Dwayne Betts: Yeah. I mean, it was still sort of hodgepodge because it was Ralph Ellison would mentioned Albert Murray essay, so now I'm picking up Albert Murray's Train Whistle Guitar. It was like, okay, I'm reading John Edgar Wideman, so I'm going to read all of John Edgar Wideman. It was like, I know Toni Morrison. I was like, 'Oh, I heard it as, um--who am I thinking about? It would be like, it would just be the sense of--I can't believe I can't--I want to say Raisin in the Sun, but I'm not even thinking about A Raisin in the Sun. I'm thinking about Alice Walker's book.

Russ Roberts: It was The Color Purple.

Dwayne Betts: The Color Purple. I can't believe I couldn't think of The Color Purple. But, like, so I didn't even read the book until I came home; I read the screenplay, and it was some real changes in the screenplay from the book, actually. And, I was like, 'Wow, I didn't know that Spielberg had did a few things differently.' And it kind of subverted some sense of what I thought she was doing in the book. But, then I read her book on Genital Mutilation, and it wasn't that I was interested necessarily in reading a book about genital mutilation, because I didn't know what it was. But I knew who Alice Walker was. And, that was the book of hers that they had in the library. So, that's the one I read, it.

And, it was really like that.

When I started purchasing books--it's wild. I read this book, Willie Bosket, All God's Children. And, I got the book from the library and I only got it because of the name. I was thinking who are God's children? And, because when you--some of the prisons I was at, it took about six years into my sentence before I was able to go to a physical library. So, all of the other prisons I was at before then that actually had no[?] libraries, they would just have like 10 pages with books listed. And, so, I would pick books based on the name or the author. And, I ended up getting All God's Children simply based on the name.

And, I got that and it was about Willie Bosket. And it was about, he murdered two people when he was 15 on a subway in New York. And, at the time, the age of majority in New York was 16. So, if you were 16, you went to Rikers and then you went to prison. But, if you were under 16, there was no mechanism that existed for them to try you as an adult.

So, this is in the 1970s: So you got to imagine me reading this book, having got tried as an adult at 16, and I'm reading, and I'm discovering the pattern, in a sense, of how this came about. And, so I imagined--and after the Bosket case, states all across the country started to try juveniles as adults.

But, think about this discovery, just based on a name of a book. If it was named something else, I might not have read it. Worse Than Slavery, I read that. And, the interesting thing about that is I was just like, 'What's worse than slavery?' And, then the book was about prison. And, I was like, 'Oh, I don't know.' I mean, it's bad, but I don't know if it's worse than slavery.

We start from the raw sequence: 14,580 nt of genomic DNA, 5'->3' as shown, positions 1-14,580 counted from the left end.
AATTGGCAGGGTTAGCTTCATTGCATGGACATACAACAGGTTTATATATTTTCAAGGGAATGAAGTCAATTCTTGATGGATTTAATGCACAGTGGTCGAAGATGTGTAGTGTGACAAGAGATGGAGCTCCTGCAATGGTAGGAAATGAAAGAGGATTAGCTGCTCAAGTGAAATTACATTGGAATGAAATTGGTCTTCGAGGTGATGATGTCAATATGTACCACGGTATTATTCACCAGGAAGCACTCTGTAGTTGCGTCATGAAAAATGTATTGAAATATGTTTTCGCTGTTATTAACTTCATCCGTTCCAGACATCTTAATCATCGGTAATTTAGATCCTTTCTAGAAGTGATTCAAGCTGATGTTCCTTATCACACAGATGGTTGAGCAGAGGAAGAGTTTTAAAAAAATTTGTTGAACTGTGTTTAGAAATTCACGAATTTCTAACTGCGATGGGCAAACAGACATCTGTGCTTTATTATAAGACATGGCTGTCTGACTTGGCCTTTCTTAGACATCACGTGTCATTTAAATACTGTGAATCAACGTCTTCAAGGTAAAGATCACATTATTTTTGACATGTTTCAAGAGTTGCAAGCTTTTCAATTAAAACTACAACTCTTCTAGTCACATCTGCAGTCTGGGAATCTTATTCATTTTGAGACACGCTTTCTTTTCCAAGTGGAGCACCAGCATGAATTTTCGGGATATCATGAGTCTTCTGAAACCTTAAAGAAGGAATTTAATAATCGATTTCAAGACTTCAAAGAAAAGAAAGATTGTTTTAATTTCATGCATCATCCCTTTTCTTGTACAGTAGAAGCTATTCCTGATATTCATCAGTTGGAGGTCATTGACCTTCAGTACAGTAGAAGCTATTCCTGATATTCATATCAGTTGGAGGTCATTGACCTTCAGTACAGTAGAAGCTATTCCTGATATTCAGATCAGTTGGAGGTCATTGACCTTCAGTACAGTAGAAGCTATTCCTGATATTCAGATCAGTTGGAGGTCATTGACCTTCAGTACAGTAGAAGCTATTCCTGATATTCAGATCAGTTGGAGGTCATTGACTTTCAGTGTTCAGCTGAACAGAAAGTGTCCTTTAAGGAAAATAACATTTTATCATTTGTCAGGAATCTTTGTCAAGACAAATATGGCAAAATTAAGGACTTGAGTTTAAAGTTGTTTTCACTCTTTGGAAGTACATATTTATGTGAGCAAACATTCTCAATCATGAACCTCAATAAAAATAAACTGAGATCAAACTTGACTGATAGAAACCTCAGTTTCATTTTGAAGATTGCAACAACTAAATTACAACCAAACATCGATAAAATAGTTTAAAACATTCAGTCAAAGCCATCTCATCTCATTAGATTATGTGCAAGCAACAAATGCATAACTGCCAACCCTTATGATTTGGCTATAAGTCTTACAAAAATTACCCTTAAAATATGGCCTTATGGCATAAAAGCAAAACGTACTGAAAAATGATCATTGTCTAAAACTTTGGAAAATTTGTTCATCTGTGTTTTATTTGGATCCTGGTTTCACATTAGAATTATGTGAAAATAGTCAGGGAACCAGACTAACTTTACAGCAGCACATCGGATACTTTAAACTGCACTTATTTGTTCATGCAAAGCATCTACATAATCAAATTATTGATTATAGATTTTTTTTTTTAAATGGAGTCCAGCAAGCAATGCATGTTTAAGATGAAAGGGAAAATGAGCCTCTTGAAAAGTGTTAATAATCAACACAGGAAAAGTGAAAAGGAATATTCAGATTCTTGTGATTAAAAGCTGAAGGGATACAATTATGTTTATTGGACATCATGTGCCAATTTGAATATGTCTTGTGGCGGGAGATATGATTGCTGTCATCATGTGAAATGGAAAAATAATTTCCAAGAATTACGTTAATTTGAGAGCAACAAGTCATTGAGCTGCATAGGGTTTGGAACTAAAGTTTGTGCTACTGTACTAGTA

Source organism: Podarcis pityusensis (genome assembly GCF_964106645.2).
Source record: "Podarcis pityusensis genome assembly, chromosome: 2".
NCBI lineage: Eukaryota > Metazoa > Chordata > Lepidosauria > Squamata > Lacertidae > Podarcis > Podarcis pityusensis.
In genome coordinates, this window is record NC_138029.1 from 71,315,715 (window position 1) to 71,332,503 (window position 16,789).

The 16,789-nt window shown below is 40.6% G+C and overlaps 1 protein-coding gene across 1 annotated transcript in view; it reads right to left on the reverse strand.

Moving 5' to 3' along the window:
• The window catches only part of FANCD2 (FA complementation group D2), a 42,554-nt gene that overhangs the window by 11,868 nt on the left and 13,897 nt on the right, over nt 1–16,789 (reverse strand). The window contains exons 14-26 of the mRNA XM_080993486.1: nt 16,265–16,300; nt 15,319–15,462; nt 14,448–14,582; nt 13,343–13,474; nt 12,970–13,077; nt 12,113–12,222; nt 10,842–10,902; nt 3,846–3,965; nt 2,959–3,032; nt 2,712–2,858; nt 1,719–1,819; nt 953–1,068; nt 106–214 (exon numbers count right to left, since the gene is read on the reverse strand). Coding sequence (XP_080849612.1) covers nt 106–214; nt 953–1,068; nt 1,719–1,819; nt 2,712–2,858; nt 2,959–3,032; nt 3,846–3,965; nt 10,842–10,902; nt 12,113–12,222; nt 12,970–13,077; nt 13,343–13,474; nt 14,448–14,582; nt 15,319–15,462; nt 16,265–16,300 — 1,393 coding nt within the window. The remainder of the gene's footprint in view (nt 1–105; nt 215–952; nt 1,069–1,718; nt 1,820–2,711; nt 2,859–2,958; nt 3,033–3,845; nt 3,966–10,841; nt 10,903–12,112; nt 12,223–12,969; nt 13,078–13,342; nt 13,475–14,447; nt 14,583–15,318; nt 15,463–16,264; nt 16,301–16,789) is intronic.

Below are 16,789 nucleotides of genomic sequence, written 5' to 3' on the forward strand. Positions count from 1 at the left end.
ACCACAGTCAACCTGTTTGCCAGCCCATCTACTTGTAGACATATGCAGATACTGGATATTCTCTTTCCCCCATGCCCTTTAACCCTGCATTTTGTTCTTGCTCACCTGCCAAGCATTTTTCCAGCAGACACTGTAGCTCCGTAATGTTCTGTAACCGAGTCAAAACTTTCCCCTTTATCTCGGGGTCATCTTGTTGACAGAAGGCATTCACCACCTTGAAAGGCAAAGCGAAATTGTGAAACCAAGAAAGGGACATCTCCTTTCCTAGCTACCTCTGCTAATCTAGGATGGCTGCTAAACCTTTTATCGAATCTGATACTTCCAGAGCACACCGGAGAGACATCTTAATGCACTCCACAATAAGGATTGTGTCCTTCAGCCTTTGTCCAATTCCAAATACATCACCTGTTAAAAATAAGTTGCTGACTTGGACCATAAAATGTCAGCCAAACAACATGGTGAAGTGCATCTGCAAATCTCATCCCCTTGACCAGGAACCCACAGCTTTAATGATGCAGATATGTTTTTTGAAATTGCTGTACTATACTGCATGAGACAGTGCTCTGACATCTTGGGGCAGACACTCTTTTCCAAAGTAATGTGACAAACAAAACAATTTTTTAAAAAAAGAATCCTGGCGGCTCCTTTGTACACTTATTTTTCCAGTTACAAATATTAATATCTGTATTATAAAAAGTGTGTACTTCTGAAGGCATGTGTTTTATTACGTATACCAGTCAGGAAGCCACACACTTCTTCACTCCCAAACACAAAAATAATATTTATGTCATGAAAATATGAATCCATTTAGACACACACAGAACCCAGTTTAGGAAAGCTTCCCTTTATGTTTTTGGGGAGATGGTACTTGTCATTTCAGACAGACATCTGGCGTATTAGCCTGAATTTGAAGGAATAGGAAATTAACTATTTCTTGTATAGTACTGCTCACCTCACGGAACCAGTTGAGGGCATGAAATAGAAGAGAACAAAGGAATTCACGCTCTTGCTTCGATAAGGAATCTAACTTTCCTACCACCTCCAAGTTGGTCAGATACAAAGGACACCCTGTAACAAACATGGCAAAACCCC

And, what's interesting, though, is I read that book when I found out about convict leasing, and also that they had juveniles locked up in prison in, like, in Parchman, in the early 1900s. And, so, these books became a kind of education, a real education for me; but really like a hodgepodge, because one book would just lead me to the next. And, sometimes the only thing that would lead me to a book would be the title of the book. And, you just--I've read it for different reasons, but yeah, I read a lot actually.


Russ Roberts: Now, you write in your memoir that you took notes: you kept journals, and you kept notes on the books that you read. Why did you think to do that? And, how did that experience--I regret that I didn't take notes on the books I read when I was younger. Didn't keep track of--I just wish I had a list of all the books I've ever read. And, I'm curious what motivated you to do that and how extensively? Did you have a strategy or a style that you can share?

Dwayne Betts: So, I was motivated to do it first because I kept--not forgetting what I read--but some books are garbage. I was reading, like, Reader's Digest four books in one. And there was no way that I would remember what I read.

But then also I think it happened the first time I got a book of poems that I really dug, and I knew I had to return it. And, so, I wrote the poems down by hand. And I still have that somewhere. And, you know, I would write on the back of request forms. I would write--because the thing is paper was not expensive, but it's expensive when you make 23 cent an hour. And, so, you could ask for request forms, and the request form always came in duplicate or triplicate. And, so, you could write on the back of the white page, or you could write on the back of the yellow page.

And, so, I did that; and I used those requests forms because there was no way for me to track what mattered in a book, if I returned the book. And, sometimes what mattered would just be a line. And sometimes what mattered would be a paragraph, or sometimes what mattered would just be to know what it was that I read.

And, I did it for a while pretty religiously, but I found--and maybe this was freeing, really--I found that in life it's not always what you see through, but what you find value in beginning. And, so, I had a lot of beginnings. I would say, 'All right, I'm going to do it this way, this time.' And, I would do it for a couple of months, and then I would not do it for a while, and then I would pick it up and do it again.